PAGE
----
Is any among you afflicted? let him pray– James 5:13
As James writes, from his pastor’s heart, to the people of God, his entire letter is full of practical instruction and direct admonition. He does not have a flowery style or a theoretical bent; he is interested only in getting clear, candid counsel into the hands and hearts of believers.
And when he comes to the matter of affliction—gut-wrenching, spirit-pounding, heart-crushing affliction—this practical pastor gives his guidance in only three words: let him pray.
“Is that it?” we might ask. What about formulating an exit strategy? What about checking all our options for circumventing the pain? What about gathering a support group to cheer us up and cheer us on? The greatest therapy, the surest solution, the sweetest healing that we will find, James says, is in fervent and honest and faith-full conversation with God.
James is not suggesting a momentary, fleeting mention of our trial—perhaps in the middle of blessing our breakfast food—as the answer to affliction. The verb he uses is in the present tense: let him, in other words, continually be praying.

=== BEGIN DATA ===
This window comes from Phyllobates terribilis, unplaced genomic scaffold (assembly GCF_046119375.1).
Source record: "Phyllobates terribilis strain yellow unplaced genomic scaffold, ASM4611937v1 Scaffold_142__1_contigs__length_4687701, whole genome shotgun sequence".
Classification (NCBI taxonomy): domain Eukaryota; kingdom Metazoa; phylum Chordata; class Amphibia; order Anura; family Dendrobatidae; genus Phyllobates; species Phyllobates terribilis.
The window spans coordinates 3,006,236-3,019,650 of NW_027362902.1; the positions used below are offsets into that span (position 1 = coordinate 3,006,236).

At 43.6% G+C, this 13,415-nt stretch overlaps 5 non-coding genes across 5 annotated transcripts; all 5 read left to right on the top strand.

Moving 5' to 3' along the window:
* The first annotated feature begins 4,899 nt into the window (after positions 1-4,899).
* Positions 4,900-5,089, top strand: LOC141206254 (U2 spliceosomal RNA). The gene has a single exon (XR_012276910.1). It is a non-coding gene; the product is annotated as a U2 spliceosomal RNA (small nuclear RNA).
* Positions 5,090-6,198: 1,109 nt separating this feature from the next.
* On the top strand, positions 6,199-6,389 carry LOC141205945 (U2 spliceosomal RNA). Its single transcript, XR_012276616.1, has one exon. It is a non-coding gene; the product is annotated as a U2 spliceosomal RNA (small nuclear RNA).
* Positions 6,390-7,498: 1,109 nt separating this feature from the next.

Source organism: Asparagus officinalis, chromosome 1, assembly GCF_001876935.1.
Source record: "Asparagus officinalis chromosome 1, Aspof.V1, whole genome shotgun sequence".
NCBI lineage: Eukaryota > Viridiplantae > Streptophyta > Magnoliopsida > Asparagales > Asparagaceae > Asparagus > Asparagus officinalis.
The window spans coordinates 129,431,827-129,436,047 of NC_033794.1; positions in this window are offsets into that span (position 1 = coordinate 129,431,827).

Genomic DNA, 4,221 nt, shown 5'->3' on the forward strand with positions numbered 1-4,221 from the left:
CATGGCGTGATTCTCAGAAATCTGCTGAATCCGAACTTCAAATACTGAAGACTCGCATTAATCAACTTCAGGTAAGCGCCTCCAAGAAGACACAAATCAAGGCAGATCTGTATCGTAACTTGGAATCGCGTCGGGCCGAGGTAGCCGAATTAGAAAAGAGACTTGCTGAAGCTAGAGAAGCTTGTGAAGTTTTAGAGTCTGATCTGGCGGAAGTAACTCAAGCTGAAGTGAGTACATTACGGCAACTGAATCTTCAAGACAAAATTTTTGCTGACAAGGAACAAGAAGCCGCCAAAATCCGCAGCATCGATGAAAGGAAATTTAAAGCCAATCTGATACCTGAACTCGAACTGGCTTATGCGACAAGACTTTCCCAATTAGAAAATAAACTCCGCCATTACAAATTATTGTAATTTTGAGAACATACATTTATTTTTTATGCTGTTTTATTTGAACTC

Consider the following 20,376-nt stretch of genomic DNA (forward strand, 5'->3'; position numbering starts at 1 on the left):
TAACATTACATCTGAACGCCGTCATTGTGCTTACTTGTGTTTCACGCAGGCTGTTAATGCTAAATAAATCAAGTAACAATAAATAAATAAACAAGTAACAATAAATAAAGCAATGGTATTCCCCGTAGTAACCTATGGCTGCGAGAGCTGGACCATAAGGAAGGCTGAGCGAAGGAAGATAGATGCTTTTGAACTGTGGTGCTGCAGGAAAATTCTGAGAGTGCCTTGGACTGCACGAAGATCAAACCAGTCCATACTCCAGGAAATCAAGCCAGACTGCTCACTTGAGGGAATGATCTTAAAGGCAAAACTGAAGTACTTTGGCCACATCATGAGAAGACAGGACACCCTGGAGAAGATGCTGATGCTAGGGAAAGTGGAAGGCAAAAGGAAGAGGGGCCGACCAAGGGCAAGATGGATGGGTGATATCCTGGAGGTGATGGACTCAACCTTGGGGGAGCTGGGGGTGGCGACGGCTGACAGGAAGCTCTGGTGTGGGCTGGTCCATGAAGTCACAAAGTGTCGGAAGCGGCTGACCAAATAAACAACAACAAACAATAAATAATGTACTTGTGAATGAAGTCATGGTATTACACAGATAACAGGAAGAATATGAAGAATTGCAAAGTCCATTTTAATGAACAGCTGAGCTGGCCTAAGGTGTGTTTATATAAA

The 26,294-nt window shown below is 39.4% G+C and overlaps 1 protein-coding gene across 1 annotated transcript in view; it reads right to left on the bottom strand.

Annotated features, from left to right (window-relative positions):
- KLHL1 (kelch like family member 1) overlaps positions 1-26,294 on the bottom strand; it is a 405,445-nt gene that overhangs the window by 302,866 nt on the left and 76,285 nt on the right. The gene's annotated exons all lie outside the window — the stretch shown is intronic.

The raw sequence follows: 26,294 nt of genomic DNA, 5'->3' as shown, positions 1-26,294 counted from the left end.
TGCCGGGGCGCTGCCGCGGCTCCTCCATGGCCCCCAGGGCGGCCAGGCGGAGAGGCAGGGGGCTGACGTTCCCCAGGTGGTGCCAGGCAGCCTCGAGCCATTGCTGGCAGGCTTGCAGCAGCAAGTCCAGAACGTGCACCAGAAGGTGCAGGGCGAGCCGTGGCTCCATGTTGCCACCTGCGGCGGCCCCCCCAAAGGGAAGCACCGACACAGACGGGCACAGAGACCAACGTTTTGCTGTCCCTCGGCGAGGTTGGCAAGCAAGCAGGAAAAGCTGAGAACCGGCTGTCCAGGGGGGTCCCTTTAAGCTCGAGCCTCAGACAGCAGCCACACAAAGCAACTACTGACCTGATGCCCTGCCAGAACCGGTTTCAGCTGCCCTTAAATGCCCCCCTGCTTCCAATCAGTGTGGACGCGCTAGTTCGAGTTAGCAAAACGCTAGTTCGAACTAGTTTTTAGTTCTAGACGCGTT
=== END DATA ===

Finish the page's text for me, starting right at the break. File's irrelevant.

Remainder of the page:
Perhaps you know what it is like to be so pressed by a sorrow or pain or trial that you pray, not only as you breathe, but in order to be able to keep on breathing. There are times when God’s people truly find him their only source of strength, of life, of purpose, and of joy. They pray, not because they have to, but because they can’t not pray.
Whether your affliction is earth-shattering or hardly-worth-mentioning, take your trial to God in prayer. And out of the fountain of close communion with your Father will flow the calming, refreshing, restoring waters of spiritual renewal.